The World’s Biggest FamilyA man with 600 half-siblings takes a hard look at the hidden costs of sperm donor anonymity. NOW STREAMING ON CBC GEM
Some years ago, director Barry Stevens uncovered the identity of the man whose sperm was used to conceive him. He later found the same donor had sired some 600 children. With the advent of cheap consumer DNA testing, Stevens’ half-siblings began showing up on ancestry websites, and most of them were completely unaware of how they had been conceived until their genetics revealed it.
Many expressed shock and distress at the discovery. But meeting each other at a party, set up for them to get to know one another, they also discover the excitement of belonging to a new giant family. Inspired by the experience, Stevens begins a quest that takes a critical look at anonymous sperm donation.
In Ottawa, he meets Rebecca Dixon, a young woman who discovered that a doctor who had supposedly cured her parents’ infertility had secretly used his own sperm. Norman Barwin did this a lot. Dixon has since found many of her half-siblings and, though she rejects the idea that Barwin is her father, is close with her “new” brothers and sisters.
In his journey, Stevens also finds problems associated with sperm banks. In Port Hope, Ont., he meets Angie, whose child’s sperm donor lied about his health: he was in fact diagnosed with schizophrenia and a criminal, she says. Health Canada does not collect information on a sperm donor’s health, resulting in anonymously-conceived people often lacking information that could save their lives.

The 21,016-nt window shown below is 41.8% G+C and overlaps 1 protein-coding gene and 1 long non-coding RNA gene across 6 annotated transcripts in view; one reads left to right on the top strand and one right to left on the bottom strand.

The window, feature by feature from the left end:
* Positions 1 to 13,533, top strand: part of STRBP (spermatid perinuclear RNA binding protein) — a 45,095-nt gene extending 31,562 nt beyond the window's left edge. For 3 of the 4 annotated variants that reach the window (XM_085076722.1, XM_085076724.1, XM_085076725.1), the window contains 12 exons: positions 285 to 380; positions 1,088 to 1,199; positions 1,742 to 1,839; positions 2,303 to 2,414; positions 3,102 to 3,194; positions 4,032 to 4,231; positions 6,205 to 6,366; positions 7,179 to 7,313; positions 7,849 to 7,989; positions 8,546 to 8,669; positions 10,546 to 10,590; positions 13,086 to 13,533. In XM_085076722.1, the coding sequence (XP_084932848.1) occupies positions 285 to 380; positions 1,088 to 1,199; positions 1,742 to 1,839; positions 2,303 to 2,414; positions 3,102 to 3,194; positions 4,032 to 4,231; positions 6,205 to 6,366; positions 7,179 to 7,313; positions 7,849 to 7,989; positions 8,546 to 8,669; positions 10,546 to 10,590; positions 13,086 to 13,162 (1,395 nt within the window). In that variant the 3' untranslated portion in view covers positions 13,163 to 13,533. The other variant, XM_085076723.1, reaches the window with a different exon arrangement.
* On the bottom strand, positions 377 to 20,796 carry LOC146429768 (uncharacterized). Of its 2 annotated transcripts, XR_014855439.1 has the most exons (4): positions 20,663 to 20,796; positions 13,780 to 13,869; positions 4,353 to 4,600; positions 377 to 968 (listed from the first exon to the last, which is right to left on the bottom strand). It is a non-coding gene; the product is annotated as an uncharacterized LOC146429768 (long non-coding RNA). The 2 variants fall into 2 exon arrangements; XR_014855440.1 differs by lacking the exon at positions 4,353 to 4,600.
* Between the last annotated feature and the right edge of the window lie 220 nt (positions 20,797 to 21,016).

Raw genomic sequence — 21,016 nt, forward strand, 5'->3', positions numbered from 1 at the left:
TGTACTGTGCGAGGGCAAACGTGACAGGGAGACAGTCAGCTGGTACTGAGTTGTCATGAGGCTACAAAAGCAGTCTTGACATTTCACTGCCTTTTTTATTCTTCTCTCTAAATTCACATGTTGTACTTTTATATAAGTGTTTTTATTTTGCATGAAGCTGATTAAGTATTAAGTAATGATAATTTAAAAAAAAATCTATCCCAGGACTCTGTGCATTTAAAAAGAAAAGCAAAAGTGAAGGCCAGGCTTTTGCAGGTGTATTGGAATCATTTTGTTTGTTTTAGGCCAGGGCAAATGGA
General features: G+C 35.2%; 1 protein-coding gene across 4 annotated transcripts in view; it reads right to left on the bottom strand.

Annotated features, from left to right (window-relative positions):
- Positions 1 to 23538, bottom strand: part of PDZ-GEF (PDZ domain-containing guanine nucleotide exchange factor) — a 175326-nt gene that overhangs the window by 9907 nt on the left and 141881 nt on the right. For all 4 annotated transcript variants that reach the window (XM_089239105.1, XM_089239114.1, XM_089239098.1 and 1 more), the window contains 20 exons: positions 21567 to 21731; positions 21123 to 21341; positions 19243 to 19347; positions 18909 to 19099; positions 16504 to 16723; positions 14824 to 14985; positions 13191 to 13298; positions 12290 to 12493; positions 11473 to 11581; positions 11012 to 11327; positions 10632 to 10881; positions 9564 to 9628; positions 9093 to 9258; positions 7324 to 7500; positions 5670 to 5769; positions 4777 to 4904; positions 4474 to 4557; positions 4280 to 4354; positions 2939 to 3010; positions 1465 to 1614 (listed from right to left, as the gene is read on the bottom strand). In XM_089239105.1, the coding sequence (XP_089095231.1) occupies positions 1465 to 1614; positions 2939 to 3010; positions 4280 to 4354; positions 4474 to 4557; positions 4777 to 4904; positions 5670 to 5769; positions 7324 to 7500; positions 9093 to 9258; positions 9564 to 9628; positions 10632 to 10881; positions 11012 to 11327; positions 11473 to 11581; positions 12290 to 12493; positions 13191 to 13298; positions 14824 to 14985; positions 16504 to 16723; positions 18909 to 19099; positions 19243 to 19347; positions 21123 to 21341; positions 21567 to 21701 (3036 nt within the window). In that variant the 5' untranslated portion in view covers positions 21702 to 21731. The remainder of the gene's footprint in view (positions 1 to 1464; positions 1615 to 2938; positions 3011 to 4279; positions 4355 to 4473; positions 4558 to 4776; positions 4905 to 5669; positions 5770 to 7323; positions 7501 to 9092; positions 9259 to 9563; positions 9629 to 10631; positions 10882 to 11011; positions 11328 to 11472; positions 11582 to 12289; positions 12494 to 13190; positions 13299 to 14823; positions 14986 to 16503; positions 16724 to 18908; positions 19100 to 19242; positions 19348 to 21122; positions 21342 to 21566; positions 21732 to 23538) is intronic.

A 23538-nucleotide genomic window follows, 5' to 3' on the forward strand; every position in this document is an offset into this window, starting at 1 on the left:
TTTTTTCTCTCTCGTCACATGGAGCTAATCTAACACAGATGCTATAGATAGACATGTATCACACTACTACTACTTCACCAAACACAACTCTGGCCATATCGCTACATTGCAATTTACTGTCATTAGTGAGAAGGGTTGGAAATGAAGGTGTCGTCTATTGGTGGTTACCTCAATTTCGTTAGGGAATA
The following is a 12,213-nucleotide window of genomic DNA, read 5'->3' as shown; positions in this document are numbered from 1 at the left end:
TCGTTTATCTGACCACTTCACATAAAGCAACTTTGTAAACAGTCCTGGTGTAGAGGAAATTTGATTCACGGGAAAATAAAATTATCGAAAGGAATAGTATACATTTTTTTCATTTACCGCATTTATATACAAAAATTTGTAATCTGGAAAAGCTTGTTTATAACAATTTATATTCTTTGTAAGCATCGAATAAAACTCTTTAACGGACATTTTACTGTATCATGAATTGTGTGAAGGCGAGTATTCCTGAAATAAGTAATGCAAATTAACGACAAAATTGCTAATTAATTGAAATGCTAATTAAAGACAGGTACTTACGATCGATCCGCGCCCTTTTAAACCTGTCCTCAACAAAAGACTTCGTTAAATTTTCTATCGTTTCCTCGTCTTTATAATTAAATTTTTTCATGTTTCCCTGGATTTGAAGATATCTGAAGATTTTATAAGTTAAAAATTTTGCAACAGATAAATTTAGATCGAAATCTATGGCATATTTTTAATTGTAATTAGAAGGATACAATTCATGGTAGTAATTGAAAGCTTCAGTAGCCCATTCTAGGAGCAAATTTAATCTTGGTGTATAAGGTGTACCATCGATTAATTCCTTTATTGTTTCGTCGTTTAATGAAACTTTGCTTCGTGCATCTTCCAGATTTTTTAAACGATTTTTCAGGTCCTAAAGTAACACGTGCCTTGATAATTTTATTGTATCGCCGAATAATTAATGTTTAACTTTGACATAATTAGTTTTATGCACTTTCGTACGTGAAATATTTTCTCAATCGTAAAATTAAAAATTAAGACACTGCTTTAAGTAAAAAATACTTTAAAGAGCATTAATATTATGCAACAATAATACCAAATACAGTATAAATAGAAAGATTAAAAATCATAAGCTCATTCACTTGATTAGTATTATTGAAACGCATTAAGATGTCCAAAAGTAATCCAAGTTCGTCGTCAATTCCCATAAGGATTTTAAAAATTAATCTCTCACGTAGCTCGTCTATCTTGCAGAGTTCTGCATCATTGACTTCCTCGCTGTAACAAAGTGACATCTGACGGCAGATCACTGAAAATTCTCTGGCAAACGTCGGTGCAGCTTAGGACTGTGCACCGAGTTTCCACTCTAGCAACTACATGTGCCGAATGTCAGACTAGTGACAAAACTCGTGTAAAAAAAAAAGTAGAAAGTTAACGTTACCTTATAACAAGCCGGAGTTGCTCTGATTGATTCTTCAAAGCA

Most of Stevens’ siblings are against donor anonymity, something which has long been assumed essential to encourage men to provide sperm. But that notion is called into question when Stevens goes to Los Angeles and meets Tim Gullicksen, a donor who has always been open to knowing his offspring — two of whom we meet in the film.
Some donors may have produced as many offspring as Stevens’ bio-dad and possibly even more. Stevens speaks to Dr. Steve Shelton — a bodybuilding psychiatrist who could have as many as 1,000 kids — and his recently discovered biological son, Derek Schaeffer. The pair meets one of the doctors who bought Shelton’s sperm. But, while cordial, the doctor denies the biological tie has much meaning and claims a flood might have destroyed Shelton’s records.
In the mountains of Colorado, Stevens visits Wendy Kramer, a mother of a donor-conceived child, whose website has helped to connect thousands of people with their donors and half-siblings. A passionate advocate of an open system, Kramer discusses the inherent problems with anonymity and some sperm banks’ lies.
With what he has learned, Stevens visits Ottawa and challenges MP Hedy Fry, who argued years ago that anonymity should be preserved in Canada. She says Stevens is free to organize with others and challenge the law.
Finally, Stevens gathers some of his siblings in an English pub to hear how strongly they feel about putting an end to the secrets and lies of anonymity. But it is also clear how connected their shared heritage has made them.